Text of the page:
Federal election within 15 months; Chretien says he'll run
Prime Minister Jean Chretien addresses delegates at the closing of the
Liberal Biennial convention, Sunday.(CP/Fred Chartrand)
by STEPHEN THORNE
OTTAWA (CP) - Prime Minister Jean Chretien says he'll lead Liberals in a
federal election within 15 months, when Canadian values like universal
health care and public pensions will be at stake.
"There should be no doubt in the mind of everybody that I will be there,"
Chretien told delegates Sunday at the close of the party's biennial
About 2,500 Liberals weighed contentious issues like gay marriage and
legalizing marijuana during the four-day convention, but leadership was the
main topic outside the meeting rooms.
Finance Minister Paul Martin, considered the top contender to replace
Chretien, put on a brave face, enthusiastically applauding Chretien's every
declaration. But it appears likely his leadership hopes are dashed, at least
"It's over, this problem," Chretien told a news conference following his
closing speech. "He said he is supporting me.
"The election will be within 15 months."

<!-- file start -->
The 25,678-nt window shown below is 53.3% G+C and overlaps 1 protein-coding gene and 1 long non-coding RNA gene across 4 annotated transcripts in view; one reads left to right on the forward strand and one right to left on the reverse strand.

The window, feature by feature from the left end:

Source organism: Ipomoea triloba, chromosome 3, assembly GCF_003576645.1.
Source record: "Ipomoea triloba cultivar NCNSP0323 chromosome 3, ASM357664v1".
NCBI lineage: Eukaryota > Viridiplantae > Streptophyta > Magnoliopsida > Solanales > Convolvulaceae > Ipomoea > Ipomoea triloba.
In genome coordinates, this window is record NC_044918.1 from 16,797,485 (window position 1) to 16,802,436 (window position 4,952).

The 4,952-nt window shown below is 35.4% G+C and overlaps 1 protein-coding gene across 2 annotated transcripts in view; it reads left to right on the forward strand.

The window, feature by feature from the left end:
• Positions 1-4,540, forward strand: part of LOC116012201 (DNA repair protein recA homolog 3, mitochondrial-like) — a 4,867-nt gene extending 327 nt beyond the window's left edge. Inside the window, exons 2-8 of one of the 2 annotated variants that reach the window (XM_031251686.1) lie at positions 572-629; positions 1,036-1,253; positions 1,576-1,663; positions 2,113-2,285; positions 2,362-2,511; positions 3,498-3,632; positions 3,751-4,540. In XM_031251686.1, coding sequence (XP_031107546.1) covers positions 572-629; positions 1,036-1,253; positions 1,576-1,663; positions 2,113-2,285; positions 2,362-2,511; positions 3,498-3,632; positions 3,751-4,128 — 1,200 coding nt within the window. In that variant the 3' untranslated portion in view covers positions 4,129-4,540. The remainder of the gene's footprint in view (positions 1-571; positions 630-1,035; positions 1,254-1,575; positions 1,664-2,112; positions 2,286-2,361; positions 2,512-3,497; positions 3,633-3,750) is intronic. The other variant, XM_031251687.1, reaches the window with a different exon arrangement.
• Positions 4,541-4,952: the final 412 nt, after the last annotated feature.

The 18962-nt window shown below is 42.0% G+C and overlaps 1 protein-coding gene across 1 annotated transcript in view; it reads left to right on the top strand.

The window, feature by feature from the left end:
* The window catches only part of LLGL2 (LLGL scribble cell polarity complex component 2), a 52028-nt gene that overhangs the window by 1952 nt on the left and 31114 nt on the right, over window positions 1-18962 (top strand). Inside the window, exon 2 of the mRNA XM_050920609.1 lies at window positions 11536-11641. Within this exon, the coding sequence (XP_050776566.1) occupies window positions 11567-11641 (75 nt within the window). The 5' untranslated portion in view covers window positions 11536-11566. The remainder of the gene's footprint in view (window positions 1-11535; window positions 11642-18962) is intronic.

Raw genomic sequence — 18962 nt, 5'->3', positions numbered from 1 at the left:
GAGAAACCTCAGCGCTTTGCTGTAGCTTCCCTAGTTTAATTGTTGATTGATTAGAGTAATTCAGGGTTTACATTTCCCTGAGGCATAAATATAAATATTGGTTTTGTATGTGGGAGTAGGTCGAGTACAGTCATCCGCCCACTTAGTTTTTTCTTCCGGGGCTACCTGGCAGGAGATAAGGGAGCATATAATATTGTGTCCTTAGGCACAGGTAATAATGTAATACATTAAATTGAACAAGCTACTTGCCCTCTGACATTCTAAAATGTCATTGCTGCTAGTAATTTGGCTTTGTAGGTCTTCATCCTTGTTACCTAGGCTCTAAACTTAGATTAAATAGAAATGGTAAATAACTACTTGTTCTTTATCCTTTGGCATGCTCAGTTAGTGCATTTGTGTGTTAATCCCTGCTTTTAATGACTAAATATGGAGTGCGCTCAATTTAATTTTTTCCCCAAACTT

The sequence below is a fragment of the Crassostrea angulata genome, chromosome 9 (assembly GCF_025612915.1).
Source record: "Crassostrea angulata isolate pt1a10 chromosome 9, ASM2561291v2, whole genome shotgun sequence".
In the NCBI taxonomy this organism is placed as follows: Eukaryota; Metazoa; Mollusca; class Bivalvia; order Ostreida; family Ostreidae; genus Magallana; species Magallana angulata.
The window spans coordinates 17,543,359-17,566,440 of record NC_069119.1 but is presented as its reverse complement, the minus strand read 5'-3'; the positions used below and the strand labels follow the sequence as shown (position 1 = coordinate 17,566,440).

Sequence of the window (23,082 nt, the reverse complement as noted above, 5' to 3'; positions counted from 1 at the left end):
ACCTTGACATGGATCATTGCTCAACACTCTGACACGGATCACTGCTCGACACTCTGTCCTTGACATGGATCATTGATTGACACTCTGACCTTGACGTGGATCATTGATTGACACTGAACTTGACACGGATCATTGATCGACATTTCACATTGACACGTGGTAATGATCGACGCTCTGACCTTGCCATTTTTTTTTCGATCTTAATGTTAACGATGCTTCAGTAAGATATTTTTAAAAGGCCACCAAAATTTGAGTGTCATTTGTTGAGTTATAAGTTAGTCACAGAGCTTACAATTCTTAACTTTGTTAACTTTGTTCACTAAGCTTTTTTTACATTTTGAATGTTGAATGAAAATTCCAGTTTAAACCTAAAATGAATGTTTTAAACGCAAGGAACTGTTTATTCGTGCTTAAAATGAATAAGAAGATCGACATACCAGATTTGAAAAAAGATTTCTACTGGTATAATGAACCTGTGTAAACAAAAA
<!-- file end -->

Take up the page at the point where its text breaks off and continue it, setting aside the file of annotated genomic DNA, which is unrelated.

The leadership question, given new life by some outspoken MPs in the week
before the convention, overshadowed some high-profile policy resolutions.
Delegates defeated a proposal from the Liberal youth wing urging the
government to recognize gay marriage. While rejecting outright legalization
of marijuana, they approved decriminalizing possession.
They endorsed extension of hate crime legislation to include crimes
motivated by sexual orientation and rejected removing the GST from essential
goods and services.
Delegates also imposed spending limits on nomination campaigns, a move
backed by the party women's commission, which says females have a harder
time raising campaign funds.
But leadership was so prevalent an issue that party president Stephen
LeDrew, acclaimed to his second term, was moved to remind delegates that "a
hallmark of the Liberal Party is that the party supports its leader.
"We are united. Unlike the right, we will go into the next election as a
united Liberal Party, solid in its commitment and solidly behind the
Buoyed by chants of "four more years," the 66-year-old Chretien repeated
reminders of Liberal accomplishments but, mindful of criticisms that
Friday's keynote speech dwelled too much on the past, he quickly turned to